Running out of new music

Reading this thread in cafe brought a question to my mind.

First let me preface this question with I know nothing about music composition, so forgive me if this question sounds stupid.

Will there ever come a time when we will run out of possible combinations of musical notes? Where any new music will just be a copy of a previously written song.

Yes, the same way that some day we will run out of possible combinations of letters and all written material will be the same as something previously written. Want to do the math?

Won’t happen any time soon!!

Couldn’t language continue evolving? forming new words, spellings, and meanings.
On the otherhand a musical note is a specific frequency of sound.

The answer to your question is, in practice, no. Simple. In a highly theoretical, mathimatical type sense, yes - but I wouldn’t want to listen to the music of someone who thought this way.

I am not a musician, but I have often wondered this also. Of course Decca records rejected the beatles in 1962 because they thought guitar bands were passe.

There is already an enormous amount of song covering and/or influence, most of the time intentional, but often not. The thing is, it only takes a few small differences to make a melody sound completely different… maybe the same notes, but with different time; maybe change a couple of the note pitches; maybe combine parts of two or more melodies. Even if you pick an identical melody, or something very close to a well known melody, with a change in timbre, it may sound completely different. When you boil it down, there are far more notes/ timbres/times that can be used for form musical phrases than sounds/symbols in a typical language (possibly even many languages) that can be used for verbal/written phrases; of course, the difference is that a musical composition generally consists of less phrases than a written composition. This number continues to grow as new scales/times are experimented with, new timbres are discovered, and new genres being created. Like Argent Towers said, this question is akin to asking how many different possible papers one could write in English… you’re talking about a number so huge, the number of zeros in it are likely uncountable, muchless the number itself.

No, there is no point at which we will run out of music. You can always make a piece longer, or add another instrument to get a new piece. Granted, a 600-year composition for a 40,000-piece orchestra is a bit odd, but it still counts as music, right?

If you mean **good ** music, it will end as soon as Rush retires!
(I’m shameless!) :cool:

Example–it is known that there are literally over 1000 Silent Films that we do not have so much as a frame of. In some cases, we do not even know the names of the actors. This is a mere 100 years later.

100 years from now, much of our music will be lost.

Begin again.

And if all those films could’ve been burned to DVD, would we have lost them? That’s an interesting question for another thread.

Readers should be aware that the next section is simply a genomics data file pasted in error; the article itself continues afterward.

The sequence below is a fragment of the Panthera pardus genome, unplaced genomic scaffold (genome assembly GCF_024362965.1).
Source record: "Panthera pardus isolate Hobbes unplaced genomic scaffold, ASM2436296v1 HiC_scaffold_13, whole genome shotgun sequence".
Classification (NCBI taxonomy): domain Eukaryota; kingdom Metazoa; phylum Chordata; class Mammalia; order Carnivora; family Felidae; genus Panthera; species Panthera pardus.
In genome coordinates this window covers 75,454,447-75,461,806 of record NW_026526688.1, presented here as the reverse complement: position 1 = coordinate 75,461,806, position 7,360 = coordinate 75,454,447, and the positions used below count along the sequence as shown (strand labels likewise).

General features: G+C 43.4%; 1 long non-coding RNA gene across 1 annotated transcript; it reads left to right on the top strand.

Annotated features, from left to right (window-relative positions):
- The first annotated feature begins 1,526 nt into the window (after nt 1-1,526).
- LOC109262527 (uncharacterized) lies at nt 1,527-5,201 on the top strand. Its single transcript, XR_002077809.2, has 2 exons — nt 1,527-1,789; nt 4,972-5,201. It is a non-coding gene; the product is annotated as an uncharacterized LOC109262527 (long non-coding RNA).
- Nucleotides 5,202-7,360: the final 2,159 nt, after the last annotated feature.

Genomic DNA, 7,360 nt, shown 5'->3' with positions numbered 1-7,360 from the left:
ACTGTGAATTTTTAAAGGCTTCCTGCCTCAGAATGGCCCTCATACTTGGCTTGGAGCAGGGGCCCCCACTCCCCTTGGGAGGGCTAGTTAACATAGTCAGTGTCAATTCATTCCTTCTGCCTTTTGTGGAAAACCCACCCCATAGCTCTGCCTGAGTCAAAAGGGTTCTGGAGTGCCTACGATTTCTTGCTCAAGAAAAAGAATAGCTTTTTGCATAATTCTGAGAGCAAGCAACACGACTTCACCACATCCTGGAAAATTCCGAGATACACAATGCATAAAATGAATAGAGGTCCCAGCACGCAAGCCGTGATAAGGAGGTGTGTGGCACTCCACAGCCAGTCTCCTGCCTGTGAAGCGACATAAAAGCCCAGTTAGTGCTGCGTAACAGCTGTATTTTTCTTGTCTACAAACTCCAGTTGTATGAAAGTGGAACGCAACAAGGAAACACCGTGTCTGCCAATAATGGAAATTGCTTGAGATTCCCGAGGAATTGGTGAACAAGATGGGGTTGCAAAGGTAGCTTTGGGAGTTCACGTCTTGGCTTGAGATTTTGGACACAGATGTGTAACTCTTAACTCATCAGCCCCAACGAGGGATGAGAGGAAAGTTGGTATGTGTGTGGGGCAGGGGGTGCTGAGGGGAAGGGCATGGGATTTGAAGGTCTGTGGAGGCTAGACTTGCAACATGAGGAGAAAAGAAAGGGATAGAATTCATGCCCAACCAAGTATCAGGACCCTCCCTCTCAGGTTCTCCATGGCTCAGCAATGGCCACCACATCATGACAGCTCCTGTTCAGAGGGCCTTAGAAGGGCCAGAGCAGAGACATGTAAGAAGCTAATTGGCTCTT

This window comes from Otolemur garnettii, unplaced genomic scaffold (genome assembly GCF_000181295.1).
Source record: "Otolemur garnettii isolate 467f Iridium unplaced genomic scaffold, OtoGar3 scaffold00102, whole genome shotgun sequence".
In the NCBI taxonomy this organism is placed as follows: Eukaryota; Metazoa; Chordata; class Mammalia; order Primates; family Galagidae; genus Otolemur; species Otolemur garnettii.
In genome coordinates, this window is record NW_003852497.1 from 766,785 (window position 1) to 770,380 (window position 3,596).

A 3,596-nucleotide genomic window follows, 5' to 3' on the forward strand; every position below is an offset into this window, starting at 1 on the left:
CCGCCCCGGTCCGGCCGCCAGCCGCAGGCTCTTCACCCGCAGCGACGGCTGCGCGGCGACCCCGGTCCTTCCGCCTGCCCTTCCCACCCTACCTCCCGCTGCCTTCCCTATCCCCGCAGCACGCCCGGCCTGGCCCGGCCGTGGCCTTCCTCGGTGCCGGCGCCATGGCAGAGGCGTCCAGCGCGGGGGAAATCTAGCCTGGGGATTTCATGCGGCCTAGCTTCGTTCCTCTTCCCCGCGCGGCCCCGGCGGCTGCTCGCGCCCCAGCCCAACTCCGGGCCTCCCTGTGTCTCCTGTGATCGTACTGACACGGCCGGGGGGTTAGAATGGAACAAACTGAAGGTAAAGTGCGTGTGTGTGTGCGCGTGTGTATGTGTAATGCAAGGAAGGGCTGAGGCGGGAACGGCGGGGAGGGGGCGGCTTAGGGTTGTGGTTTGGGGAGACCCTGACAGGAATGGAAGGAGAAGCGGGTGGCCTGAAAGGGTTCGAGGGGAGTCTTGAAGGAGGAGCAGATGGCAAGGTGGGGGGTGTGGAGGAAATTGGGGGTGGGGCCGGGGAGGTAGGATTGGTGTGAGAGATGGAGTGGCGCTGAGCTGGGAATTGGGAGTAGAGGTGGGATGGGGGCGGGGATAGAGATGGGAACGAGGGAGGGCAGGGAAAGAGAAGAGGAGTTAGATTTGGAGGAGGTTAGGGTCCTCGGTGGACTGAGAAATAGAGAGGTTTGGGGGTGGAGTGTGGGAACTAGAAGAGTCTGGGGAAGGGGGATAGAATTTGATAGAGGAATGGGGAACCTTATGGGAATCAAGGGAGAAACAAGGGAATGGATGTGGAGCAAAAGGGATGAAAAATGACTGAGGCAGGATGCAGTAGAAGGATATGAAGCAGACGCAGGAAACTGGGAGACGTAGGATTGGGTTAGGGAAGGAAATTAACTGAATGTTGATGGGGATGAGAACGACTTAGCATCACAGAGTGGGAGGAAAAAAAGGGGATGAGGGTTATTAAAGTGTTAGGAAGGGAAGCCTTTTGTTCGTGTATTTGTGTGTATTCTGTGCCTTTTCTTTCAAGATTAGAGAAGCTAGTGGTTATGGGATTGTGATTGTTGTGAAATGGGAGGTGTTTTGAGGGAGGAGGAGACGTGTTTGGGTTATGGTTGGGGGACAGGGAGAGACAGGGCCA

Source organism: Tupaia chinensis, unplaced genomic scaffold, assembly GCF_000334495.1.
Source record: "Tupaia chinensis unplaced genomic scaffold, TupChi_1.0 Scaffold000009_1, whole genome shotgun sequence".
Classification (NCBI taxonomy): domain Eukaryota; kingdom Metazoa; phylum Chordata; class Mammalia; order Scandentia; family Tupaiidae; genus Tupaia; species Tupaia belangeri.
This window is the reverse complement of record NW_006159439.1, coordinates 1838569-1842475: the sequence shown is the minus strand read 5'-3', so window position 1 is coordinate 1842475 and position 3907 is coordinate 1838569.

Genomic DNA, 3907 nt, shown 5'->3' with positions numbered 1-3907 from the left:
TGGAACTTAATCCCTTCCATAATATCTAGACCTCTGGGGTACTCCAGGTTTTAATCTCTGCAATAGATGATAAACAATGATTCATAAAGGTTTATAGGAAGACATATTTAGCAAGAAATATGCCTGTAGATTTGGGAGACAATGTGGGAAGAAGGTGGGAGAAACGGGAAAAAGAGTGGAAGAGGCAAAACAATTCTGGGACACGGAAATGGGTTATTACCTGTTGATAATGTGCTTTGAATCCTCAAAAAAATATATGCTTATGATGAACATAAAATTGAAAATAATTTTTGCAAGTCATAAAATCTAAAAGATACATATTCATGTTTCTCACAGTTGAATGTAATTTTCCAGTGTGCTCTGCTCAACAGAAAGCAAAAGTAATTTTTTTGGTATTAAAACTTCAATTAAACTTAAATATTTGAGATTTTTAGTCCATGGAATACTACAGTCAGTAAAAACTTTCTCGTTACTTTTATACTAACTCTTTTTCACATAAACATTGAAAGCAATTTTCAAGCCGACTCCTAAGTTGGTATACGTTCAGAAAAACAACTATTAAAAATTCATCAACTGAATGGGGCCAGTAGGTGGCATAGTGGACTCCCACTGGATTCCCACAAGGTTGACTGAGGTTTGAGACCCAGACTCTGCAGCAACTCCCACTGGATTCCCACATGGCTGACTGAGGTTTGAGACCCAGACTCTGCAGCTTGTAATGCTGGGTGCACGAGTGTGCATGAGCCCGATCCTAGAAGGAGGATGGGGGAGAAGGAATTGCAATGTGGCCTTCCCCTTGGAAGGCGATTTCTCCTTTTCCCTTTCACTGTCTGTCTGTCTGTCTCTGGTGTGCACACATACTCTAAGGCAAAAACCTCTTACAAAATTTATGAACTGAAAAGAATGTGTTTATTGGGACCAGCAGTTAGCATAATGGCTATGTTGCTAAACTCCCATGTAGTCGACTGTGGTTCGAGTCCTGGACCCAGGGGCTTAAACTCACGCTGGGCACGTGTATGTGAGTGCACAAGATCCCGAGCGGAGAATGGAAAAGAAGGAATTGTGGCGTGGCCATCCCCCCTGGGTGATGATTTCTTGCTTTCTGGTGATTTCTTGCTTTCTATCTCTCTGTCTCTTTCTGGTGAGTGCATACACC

If you take a simple 8-bar passage, and write a tune using only quarter notes (no rests) for a single instrument, and use only those notes in a single major key with no accidentals, and limit range to one octave, there are 7.9 x 10[sup]28[/sup] possibilities. Granted, 8 of those tunes will just be the same note repeated 32 times, but you can get the idea here that this explodes into some really big numbers if you are talking about real songs.

:dubious: It’s possible that recordings won’t survive. But I still hear Bach 300 years later. . . .

Yes, but do you hear the songs that Bach’s dung-hauler was humming as he made his rounds?

I vaguely remember a sci-fi story based on this premise. All possible forms of artistic impression had been done, and the society was stagnating. The plot surrounded a proposal to either do away with copyright or destroy all copies of old music, or something like that. The only reason it’s stuck in my mind is because it talked about one character enjoying a scent symphony, with one movement heavy on the cinnamon.

No, but I hear they sounded like shit. :stuck_out_tongue:

Where do you think Bach got his ideas?

Is 639 years and one organ more acceptable?

. . . and to think that George Harrison had to rip-off “She’s So Fine”, note for note, in order to come up with a hit tune called “My Sweet Lord”.


Shame on you, George.!

That assumes that Rush ever made good music to begin with.


Not “She’s So Fine” but “He’s So Fine”. :smack:

Although the math demonstrates that there are uncountable permutations of notes, rhythms and harmonies…

Empirically a musician knows that pretty much any “normal” melody has been pretty much done before. Maybe not in total (let’s say 16 bars), but in chunks, ie motifs.

In western popular music there are 12 chromatic notes, but usually we only use the 7 diatonic ones, and of those the 1, 3 & 5 tones are the most important. We start with a home harmony, modulate in standard ways, and have a cadence leading back to home. Almost all songs are in 3/4 or 4/4 or 6/8 meter. (You could say that 2/2 and 12/8 are really the same as 4/4 and 6/8)

If you follow “the rules” in the paragraph above, you’ll find yourself in a multitude of songwriters that have been churning out tunes since the time of Bach. For every composer we know of from any era, there are a thousand that were prolific and since forgotten, and a million that tried and were never successful. Throw all those tunes into the mix!

Yes, it’s hard to come up something that is truly original.